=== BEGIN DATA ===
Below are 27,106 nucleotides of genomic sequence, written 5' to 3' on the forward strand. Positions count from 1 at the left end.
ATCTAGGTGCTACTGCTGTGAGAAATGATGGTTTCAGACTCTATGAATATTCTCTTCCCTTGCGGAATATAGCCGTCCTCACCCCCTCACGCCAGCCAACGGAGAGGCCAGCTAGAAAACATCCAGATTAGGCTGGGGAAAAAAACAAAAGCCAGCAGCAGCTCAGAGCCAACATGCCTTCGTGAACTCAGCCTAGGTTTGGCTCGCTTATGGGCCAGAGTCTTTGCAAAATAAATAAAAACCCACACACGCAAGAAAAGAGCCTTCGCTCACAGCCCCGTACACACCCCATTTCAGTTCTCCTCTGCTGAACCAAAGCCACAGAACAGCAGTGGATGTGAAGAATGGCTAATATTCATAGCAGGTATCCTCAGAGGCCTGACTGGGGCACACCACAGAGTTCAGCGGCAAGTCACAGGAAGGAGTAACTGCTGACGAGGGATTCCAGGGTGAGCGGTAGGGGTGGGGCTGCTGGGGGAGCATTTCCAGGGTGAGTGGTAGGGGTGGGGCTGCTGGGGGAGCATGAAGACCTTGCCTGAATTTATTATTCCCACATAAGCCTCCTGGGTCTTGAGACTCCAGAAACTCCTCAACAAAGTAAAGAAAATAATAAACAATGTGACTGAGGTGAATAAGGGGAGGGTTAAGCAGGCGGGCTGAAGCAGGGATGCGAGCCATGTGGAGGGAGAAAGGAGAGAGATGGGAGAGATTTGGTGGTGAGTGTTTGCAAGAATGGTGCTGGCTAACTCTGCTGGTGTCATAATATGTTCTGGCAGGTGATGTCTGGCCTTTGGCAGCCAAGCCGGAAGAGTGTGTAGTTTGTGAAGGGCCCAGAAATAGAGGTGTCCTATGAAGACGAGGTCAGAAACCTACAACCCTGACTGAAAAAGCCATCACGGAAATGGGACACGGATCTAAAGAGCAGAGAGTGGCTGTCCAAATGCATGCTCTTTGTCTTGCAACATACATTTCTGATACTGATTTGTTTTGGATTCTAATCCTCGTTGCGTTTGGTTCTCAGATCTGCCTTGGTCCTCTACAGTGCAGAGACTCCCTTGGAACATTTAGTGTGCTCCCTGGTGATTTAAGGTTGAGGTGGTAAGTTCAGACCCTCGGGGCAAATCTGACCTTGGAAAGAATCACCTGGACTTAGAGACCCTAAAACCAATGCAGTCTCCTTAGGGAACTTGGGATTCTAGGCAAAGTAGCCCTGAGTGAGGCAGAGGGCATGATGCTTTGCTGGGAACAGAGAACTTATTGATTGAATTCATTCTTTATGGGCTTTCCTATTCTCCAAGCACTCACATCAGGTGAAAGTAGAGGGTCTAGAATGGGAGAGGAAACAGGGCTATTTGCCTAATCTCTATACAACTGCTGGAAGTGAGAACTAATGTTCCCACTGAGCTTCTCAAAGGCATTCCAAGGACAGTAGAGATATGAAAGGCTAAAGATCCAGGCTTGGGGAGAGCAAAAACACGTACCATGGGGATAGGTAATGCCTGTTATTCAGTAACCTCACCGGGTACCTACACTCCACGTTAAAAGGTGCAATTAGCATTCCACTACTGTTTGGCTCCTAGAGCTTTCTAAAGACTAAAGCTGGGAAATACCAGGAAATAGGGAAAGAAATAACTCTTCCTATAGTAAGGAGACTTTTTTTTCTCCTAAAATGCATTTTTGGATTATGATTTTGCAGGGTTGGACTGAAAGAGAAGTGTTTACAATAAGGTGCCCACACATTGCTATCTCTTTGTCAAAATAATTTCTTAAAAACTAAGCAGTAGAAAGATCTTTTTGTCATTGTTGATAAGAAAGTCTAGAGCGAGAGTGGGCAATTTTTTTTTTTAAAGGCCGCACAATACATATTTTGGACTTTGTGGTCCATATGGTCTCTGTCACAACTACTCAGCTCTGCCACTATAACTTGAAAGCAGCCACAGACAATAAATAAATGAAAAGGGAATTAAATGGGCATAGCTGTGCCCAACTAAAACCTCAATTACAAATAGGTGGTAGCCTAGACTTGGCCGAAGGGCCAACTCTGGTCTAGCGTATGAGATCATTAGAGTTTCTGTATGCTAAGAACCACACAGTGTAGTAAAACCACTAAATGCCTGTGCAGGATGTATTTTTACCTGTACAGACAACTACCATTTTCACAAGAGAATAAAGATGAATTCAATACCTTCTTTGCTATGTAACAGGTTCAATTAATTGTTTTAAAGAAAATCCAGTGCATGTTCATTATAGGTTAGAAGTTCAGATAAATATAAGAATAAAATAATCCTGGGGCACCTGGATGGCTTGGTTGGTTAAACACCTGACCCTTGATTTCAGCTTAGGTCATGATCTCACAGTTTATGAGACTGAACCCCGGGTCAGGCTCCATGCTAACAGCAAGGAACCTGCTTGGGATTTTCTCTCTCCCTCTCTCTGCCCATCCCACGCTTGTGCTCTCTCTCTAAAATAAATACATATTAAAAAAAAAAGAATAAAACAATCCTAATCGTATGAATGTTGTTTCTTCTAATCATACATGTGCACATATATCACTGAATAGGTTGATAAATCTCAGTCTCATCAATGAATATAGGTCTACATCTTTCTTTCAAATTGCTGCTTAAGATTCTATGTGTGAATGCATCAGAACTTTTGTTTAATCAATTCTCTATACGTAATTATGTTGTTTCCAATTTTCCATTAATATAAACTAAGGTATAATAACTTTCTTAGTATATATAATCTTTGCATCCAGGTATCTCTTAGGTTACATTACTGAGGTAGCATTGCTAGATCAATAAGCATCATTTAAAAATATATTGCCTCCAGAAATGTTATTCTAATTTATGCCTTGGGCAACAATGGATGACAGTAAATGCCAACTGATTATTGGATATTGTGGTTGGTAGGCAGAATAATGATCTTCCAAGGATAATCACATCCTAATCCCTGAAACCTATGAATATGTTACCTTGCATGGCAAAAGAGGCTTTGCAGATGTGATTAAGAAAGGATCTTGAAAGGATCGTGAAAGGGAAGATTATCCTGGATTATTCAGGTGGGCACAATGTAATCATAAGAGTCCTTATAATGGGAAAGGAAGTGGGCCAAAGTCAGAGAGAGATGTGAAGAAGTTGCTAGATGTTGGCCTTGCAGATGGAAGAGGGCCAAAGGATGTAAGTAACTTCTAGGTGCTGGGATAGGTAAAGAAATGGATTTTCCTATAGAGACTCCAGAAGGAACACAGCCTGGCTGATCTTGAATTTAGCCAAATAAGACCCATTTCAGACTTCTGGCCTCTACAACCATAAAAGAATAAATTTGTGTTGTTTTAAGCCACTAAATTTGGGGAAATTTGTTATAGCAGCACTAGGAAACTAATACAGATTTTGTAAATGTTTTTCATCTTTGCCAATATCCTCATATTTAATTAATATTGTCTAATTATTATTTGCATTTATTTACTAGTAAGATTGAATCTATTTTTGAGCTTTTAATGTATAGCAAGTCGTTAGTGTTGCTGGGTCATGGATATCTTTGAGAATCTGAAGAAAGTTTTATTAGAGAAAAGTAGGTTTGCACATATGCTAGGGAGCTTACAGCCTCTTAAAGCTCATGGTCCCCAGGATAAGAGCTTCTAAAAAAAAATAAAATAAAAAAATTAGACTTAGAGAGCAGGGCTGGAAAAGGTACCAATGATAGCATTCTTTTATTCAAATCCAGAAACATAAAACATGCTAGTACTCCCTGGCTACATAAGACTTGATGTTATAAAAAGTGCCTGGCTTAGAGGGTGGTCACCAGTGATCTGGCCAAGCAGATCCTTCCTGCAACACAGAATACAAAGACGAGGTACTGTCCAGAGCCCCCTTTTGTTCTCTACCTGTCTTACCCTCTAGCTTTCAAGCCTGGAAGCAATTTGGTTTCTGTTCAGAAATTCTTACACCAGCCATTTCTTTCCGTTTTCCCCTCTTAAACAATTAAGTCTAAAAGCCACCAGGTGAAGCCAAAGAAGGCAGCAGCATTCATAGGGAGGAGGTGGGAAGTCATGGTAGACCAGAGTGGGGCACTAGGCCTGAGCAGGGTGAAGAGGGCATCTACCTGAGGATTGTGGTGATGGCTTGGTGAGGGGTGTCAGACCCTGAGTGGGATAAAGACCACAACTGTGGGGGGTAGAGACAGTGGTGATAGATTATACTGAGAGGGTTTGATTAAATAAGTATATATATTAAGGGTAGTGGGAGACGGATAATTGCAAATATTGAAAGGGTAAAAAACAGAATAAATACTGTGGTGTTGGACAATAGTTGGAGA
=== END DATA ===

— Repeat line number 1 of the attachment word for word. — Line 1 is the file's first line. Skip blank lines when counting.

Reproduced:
Below are 27,106 nucleotides of genomic sequence, written 5' to 3' on the forward strand. Positions count from 1 at the left end.